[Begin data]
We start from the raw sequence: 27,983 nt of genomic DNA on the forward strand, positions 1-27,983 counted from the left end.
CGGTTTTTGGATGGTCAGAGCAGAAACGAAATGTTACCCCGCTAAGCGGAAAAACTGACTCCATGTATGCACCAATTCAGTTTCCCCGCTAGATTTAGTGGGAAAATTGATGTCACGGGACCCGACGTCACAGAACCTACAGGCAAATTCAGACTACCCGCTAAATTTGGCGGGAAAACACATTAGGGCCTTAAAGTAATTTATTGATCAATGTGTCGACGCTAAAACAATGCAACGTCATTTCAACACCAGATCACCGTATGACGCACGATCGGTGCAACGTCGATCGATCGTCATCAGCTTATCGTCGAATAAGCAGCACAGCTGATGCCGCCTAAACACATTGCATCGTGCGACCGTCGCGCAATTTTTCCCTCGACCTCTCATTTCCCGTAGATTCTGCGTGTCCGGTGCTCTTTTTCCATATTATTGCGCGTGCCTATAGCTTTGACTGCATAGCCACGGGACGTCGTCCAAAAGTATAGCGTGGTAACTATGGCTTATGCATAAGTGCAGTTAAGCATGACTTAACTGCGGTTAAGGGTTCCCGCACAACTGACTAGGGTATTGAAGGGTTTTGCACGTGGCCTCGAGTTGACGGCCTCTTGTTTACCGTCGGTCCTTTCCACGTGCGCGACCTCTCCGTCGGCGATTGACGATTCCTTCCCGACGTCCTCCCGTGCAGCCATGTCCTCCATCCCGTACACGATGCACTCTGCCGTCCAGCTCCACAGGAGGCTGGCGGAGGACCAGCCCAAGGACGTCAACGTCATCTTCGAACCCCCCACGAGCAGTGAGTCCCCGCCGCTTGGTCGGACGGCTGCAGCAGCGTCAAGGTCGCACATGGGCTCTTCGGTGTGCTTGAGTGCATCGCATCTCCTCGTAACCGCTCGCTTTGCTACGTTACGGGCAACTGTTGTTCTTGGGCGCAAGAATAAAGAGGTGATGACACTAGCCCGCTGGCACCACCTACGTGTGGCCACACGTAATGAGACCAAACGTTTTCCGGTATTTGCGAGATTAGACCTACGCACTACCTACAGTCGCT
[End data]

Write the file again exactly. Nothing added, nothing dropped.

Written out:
We start from the raw sequence: 27,983 nt of genomic DNA on the forward strand, positions 1-27,983 counted from the left end.
CGGTTTTTGGATGGTCAGAGCAGAAACGAAATGTTACCCCGCTAAGCGGAAAAACTGACTCCATGTATGCACCAATTCAGTTTCCCCGCTAGATTTAGTGGGAAAATTGATGTCACGGGACCCGACGTCACAGAACCTACAGGCAAATTCAGACTACCCGCTAAATTTGGCGGGAAAACACATTAGGGCCTTAAAGTAATTTATTGATCAATGTGTCGACGCTAAAACAATGCAACGTCATTTCAACACCAGATCACCGTATGACGCACGATCGGTGCAACGTCGATCGATCGTCATCAGCTTATCGTCGAATAAGCAGCACAGCTGATGCCGCCTAAACACATTGCATCGTGCGACCGTCGCGCAATTTTTCCCTCGACCTCTCATTTCCCGTAGATTCTGCGTGTCCGGTGCTCTTTTTCCATATTATTGCGCGTGCCTATAGCTTTGACTGCATAGCCACGGGACGTCGTCCAAAAGTATAGCGTGGTAACTATGGCTTATGCATAAGTGCAGTTAAGCATGACTTAACTGCGGTTAAGGGTTCCCGCACAACTGACTAGGGTATTGAAGGGTTTTGCACGTGGCCTCGAGTTGACGGCCTCTTGTTTACCGTCGGTCCTTTCCACGTGCGCGACCTCTCCGTCGGCGATTGACGATTCCTTCCCGACGTCCTCCCGTGCAGCCATGTCCTCCATCCCGTACACGATGCACTCTGCCGTCCAGCTCCACAGGAGGCTGGCGGAGGACCAGCCCAAGGACGTCAACGTCATCTTCGAACCCCCCACGAGCAGTGAGTCCCCGCCGCTTGGTCGGACGGCTGCAGCAGCGTCAAGGTCGCACATGGGCTCTTCGGTGTGCTTGAGTGCATCGCATCTCCTCGTAACCGCTCGCTTTGCTACGTTACGGGCAACTGTTGTTCTTGGGCGCAAGAATAAAGAGGTGATGACACTAGCCCGCTGGCACCACCTACGTGTGGCCACACGTAATGAGACCAAACGTTTTCCGGTATTTGCGAGATTAGACCTACGCACTACCTACAGTCGCT